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Leading by example, the EDPS strategy 2015-2019 

pdf mise en ligne :17 03 2015 ( NEA say… n° 155 )

ASILE > Système d'information Schengen

Giovanni Buttarelli, the new European Data Protection Supervisor (EDPS) since December 2014, unveiled, Monday March 2nd, the new EDPS strategy for 2015-2019, identifying three main strategic objectives and ten priority actions. 

  

Giovanni Buttarelli, the new European Data Protection Supervisor (EDPS) since December 2014, unveiled, Monday March 2nd, the new EDPS strategy for 2015-2019, identifying three main strategic objectives and ten priority actions. 
 

This is a crucial moment for data protection, a period of unprecedented change and political importance, not only in the EU but globally. In this context, the new European Data Protection Supervisor (EDPS), Giovanni Buttarelli, has finalised a strategy for the next years to turn his vision into reality and to identify innovative solutions quickly. 

As we are witnesses to a historic moment for data protection, a moment where technology is moving at lightning speed, stated Mr. Buttarelli, Europe needs to be at the forefront in shaping a global standard for privacy and data protection. For this reason EDPS, together with their legal and technological expertise, will assist the EU to find effective, practical and innovative solutions in order to respect citizens fundamental rights in the new digital world. “ Our goal is for the EU to speak – in full cooperation with colleagues at national level – with one voice on data protection, a voice which is credible, informed and relevant”, so Buttarelli. 
 
In order to pursue this objective, EDPS has identified three strategic objectives and ten priority actions to fulfil them: 
 
1. Data protection ‘goes digital’ It’s time for digital data protection to go digital, because society has already done so. In order to reap the benefits of new technologies and preserve individual rights, the new EDPS aims to be an epicentre for creative ideas and innovative solutions, customising existing data protection principles to fit the global digital arena. “The EDPS wants to promote the technologies that enhance people’s privacy and data protection, identify cross-disciplinary policy solutions, and increase transparency, user control and accountability in big data processing”, explained Buttarelli.
 

2. Forge global partnerships

Data protection laws are national, but the data are not. As a result, the international dimension of data protection has, for years, been the subject of much debate. “ Europe needs to be at the forefront in shaping a global, digital standard for privacy and data protection which centres on the rights of the individual” said Wojciech Wiewiórowski, Assistant EDPS. To this intent, the EDPS will invest in global partnerships with privacy and data protection authorities, fellow experts, non-EU countries, and international organisations to work towards a social consensus on principles that can inform binding laws, the design of business operations and technologies and the scope for interoperability of different data protection systems. Developing an ethical dimension to data protection, speaking with a single EU voice in the international arena and mainstream data protection into the international policies are the priority actions to undertake in order to achieve this objective.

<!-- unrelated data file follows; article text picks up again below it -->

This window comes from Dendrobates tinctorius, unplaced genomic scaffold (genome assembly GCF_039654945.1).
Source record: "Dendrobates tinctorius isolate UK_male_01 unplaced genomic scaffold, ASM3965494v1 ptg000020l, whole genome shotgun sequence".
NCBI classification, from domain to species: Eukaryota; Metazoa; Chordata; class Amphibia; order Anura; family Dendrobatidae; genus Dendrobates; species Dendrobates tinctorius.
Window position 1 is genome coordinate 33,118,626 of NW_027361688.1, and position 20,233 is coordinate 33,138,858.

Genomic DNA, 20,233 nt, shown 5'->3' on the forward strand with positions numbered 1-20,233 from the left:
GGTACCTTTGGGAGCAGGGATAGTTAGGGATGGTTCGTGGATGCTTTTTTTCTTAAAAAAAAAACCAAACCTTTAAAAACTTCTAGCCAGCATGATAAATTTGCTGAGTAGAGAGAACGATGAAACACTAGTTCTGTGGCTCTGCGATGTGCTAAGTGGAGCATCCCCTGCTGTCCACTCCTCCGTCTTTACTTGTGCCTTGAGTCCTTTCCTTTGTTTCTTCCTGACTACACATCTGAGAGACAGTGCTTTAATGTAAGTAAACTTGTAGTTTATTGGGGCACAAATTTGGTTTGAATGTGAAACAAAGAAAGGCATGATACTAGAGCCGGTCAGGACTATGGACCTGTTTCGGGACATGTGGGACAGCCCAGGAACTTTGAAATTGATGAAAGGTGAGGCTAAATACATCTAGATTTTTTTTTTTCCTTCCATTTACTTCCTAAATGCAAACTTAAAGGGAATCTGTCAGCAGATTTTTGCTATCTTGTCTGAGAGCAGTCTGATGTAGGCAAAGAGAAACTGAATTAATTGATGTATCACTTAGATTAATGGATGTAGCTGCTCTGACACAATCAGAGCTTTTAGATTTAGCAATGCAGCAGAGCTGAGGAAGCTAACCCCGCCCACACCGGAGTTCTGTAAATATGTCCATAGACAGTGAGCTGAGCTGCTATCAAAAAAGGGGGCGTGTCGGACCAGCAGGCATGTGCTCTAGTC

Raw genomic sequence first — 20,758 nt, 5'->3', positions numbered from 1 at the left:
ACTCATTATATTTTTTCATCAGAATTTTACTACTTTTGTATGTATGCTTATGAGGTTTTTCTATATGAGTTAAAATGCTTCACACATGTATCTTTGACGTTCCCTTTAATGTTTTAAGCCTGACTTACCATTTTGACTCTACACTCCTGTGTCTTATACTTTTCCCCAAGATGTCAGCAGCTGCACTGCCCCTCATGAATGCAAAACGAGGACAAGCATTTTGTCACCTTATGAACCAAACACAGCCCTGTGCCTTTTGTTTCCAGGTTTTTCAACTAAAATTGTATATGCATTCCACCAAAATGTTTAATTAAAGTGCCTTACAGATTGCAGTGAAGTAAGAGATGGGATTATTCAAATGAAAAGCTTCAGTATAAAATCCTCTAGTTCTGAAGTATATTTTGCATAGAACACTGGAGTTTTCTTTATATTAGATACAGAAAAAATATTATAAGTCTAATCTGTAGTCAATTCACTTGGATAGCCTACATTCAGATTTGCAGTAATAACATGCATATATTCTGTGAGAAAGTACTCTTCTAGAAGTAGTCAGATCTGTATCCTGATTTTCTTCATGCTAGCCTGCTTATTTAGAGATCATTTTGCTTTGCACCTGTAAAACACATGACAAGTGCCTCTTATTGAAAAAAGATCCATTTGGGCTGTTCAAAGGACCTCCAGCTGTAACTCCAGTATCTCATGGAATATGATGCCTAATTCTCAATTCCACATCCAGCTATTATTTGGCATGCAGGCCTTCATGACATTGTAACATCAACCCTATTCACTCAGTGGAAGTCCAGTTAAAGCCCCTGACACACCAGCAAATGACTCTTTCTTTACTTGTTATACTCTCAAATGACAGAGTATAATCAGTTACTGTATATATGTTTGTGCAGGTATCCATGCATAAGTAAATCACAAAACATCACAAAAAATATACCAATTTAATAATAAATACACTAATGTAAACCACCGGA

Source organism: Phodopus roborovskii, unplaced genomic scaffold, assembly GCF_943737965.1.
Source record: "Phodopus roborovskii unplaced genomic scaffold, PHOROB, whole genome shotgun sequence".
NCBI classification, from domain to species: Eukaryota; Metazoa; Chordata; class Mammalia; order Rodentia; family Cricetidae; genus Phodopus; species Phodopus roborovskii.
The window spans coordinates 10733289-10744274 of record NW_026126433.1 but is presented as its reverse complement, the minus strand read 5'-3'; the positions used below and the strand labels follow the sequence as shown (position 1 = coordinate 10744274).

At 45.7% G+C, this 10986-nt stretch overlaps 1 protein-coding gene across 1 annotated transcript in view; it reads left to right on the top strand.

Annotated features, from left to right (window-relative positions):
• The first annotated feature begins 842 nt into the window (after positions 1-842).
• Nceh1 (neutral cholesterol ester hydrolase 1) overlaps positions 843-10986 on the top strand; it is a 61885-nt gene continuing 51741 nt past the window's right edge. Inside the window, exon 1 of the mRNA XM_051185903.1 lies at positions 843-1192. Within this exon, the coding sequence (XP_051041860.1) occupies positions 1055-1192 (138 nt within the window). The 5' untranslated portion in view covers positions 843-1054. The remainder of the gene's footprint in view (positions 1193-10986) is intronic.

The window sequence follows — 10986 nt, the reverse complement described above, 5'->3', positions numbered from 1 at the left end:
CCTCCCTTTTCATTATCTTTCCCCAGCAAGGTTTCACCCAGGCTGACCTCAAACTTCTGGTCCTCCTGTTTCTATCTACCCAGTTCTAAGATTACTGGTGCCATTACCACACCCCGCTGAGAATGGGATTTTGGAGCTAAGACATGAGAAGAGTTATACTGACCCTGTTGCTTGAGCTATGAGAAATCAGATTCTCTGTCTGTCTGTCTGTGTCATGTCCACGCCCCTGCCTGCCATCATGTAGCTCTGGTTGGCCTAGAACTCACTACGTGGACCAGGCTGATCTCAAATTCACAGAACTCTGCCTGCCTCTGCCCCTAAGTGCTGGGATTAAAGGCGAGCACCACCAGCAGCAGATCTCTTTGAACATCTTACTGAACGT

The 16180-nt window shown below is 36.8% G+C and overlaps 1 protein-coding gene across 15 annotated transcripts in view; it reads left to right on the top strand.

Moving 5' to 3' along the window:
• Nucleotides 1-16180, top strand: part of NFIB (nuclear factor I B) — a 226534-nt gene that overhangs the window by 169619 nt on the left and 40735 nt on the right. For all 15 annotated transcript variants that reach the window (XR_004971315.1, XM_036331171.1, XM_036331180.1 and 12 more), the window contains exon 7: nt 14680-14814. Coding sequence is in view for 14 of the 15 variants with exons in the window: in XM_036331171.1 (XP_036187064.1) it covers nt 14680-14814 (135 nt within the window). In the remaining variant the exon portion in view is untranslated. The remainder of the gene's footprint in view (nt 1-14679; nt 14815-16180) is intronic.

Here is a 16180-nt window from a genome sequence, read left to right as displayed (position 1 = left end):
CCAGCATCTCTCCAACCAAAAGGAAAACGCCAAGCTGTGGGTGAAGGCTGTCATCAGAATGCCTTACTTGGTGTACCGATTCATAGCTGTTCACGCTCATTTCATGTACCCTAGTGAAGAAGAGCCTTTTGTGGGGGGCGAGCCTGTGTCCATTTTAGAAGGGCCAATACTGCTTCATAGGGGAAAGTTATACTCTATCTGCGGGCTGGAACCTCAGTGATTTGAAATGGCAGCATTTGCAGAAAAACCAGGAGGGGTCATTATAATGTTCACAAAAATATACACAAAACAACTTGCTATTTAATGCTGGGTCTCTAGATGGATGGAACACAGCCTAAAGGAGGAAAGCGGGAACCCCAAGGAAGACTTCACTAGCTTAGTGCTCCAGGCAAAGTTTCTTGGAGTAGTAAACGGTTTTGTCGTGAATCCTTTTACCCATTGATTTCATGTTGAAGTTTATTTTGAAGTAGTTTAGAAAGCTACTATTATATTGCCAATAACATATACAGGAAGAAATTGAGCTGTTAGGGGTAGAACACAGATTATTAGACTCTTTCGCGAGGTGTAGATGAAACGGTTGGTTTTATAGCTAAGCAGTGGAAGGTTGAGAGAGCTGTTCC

3. Opening a new chapter for EU data protection

While technological innovation races ahead, institutional reactions are slow. That’s why it’s urgent to reform the EU data protection, adopting a new set of rules to make data protection easier, clearer and less bureaucratic in the future. During this period, EDPS will closely cooperate with their colleagues in the Article 29 Working Party, being a more proactive partner in the discussion between the European Commission, Parliament and Council on the reform, especially the final trilogue. In order to achieve this objective it’s necessary to adopt and implement up-to-date data protection rules and increase the accountability of EU bodies collecting, using and storing personal information. Moreover it’s vital to facilitate responsible and informed policymaking by developing a comprehensive policy toolkit for EU bodies, consisting of written guidance, workshops and training events, supported by a network. Finally, following the EDPS’ vision, it’s important to promote a mature conversation on security policy in order to encourage practical and workable solutions that avoid red tape and are flexible enough to accommodate technological innovation and crossborder data flows. 
 

European Justice ministers are expected to achieve progress on this reform within a dozen days after their formal meeting. Moreover, due to its novelty and global dimension, the above outlined strategy will be also presented at a number of international events over the next two weeks. 

 

Patrick Zingerle 

 

To know more: 

The EDPS strategy 2015-2019: https://secure.edps.europa.eu/EDPSWEB/webdav/site/mySite/shared/Documents/EDPS/P ublications/Strategy/15-02-26_Strategy_2015_2019_EN.pdf